Here's a handful of interesting autism-related papers published in 2008, ranging across scales and subjects:
1. Autism and speech: Gernsbacher et al. (2008)
Why can't some autistic children speak? The remarkably few existing explanations for this high-profile phenomenon have collapsed under scrutiny. This embarrassing failure on the part of autism researchers was, at long last, addressed in 2008. Dr Gernsbacher and colleagues found "prominent associations among early oral- and manual-motor skills and later speech fluency" in a large sample of autistic children, who ranged from highly to minimally fluent. Early oral-motor skills are therefore crucial in explaining why some autistic children can't speak. What's more, associated manual-motor skills should be considered a confound in "assessing autistic cognition, receptive language, and ‘nonverbal’ social communication."
2. An effective intervention: Tyrer et al. (2008)
This was a multi-site RCT of three different interventions targeting "aggressive challenging behaviour" in intellectually disabled adults, a minority of whom were autistic. The authors found that haloperidol, risperidone, and placebo all resulted in rapid, dramatic and sustained decrease in the targeted behaviours. And while "no important differences between the treatments were recorded," after four weeks of treatment, "the greatest decrease was with placebo." The conclusion? "Antipsychotic drugs should no longer be regarded as an acceptable routine treatment for aggressive challenging behaviour in people with intellectual disability."
3. Absolute pitch for speech: Heaton et al. (2008)
In the past two years, Pamela Heaton and her colleagues have published a series of papers about enhanced perception of speech in autism. This case study goes a step farther in showing exceptional absolute pitch for speech in an autistic adult, AC, who has had little musical training. The authors found that "AC's naming of speech pitch was highly superior" compared with nonautistic controls who had absolute pitch--many of whom had extensive musical training. While delayed in his development of speech, AC had gone on to be competent in numerous languages. This calls into question the ubiquitous assumption that enhanced processing of perceptual aspects of speech in autistics can only be detrimental to what are regarded as much more important language abilities.
4. Unsung autism epidemiology: Williams et al. (2008)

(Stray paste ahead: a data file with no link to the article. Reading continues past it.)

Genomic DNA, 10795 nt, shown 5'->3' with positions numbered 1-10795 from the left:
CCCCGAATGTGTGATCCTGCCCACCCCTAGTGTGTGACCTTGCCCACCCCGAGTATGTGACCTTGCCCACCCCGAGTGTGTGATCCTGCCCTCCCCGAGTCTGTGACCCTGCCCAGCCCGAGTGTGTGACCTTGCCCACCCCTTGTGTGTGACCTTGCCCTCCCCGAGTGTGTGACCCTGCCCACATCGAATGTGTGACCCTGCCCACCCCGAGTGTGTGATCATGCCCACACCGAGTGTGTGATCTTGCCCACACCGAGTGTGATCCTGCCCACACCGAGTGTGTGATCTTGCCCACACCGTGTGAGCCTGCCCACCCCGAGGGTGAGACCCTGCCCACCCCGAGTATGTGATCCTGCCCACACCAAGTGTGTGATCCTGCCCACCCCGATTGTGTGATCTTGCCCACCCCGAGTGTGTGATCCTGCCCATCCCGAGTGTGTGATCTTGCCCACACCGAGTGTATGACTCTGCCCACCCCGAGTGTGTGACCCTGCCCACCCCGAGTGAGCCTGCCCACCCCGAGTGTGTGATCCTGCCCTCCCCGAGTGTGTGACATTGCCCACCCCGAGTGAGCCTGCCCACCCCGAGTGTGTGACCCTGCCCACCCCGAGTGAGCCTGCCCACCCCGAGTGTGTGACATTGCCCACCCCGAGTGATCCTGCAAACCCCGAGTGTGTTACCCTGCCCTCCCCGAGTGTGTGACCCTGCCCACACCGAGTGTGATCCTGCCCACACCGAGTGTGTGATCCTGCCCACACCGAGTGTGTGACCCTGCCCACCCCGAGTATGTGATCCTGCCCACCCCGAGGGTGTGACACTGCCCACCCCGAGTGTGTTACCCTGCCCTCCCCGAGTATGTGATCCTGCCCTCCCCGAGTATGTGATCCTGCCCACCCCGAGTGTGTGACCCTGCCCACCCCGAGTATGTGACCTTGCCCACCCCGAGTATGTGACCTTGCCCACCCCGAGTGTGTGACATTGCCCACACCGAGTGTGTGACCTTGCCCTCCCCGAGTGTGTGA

Autism epidemiology tends to get a lot of media coverage, but this UK study, whose methodology resembles the much-publicized 2007 CDC epi studies, somehow got overlooked. Within "a large representative population sample" the authors found a prevalence of autism ranging from 51.5/10,000 (using more stringent standards) to 61.9/10,000 (using more relaxed standards). That's 1 in 194 to 1 in 162, strikingly lower than the 1 in 86 reported in a famous 2006 UK study involving a slightly older cohort. Within this sample, less than 15% were assessed to be in the range of intellectual disability, with this proportion falling to 13% for those with the specific diagnosis of autism (a higher rate, 27%, was found in those diagnosed with "atypical autism"). Also, having an autistic child was not associated with paternal age (a hot subject these days), and was only slightly associated with maternal age. Clearly, these are not the kinds of findings that attract the media, or autism advocates who produce press releases.
5. Rational autistics, irrational researchers: De Martino et al. (2008)
This paper gets both honourable and dishonourable mention. The study itself was a great idea, well-executed with important and fascinating findings. Autistics were shown to perform with enhanced logical consistency, avoiding irrational and irrelevant biases that distorted decision-making in their nonautistic controls. However, autistics' enhanced performance in this study was interpreted by the authors as a litany of autistic failures, imbalances, impairments, deficits, reduced capacities, weaknesses, and impoverishments (several invocations of some of these), none of which were actually found. The authors concluded that they have discovered a "core neurobiological deficit" in autistics. In years to come, we can look forward to interventions designed to overcome this core autistic deficit and to ensure that autistics become as irrational as nonautistics.
De Martino, B., Harrison, N.A., Knafo, S., Bird, G., & Dolan, R.J. (2008). Explaining enhanced logical consistency during decision making in autism. Journal of Neuroscience, 28, 10746-10750.
Gernsbacher, M.A., Sauer, E.A., Geye, H.M., Schweigert, E.K., & Goldsmith, H.H. (2008). Infant and toddler oral- and manual-motor skills predict later speech fluency in autism. Journal of Child Psychology and Psychiatry, 49, 43-50.
Heaton, P., Davis, R.E., & Happé, F.G. (2008). Research note: Exceptional absolute pitch perception for spoken words in an able adult with autism. Neuropsychologia, 46, 2095-2098.
Tyrer, P., Oliver-Africano, P.C., Ahmed, Z., Bouras, N., Cooray, S., Deb, S., Murphy, D., Hare, M., Meade, M,, Reece, B., Kramo, K., Bhaumik, S., Harley, D., Regan, A., Thomas, D., Rao, B., North, B., Eliahoo, J., Karatela, S., Soni, A., & Crawford, M. (2008). Risperidone, haloperidol, and placebo in the treatment of aggressive challenging behaviour in patients with intellectual disability: A randomised controlled trial. Lancet, 371, 57-63.
Williams, E., Thomas, K., Sidebotham, H., & Emond, A. (2008). Prevalence and characteristics of autistic spectrum disorders in the ALSPAC cohort. Developmental Medicine and Child Neurology, 50, 672-677.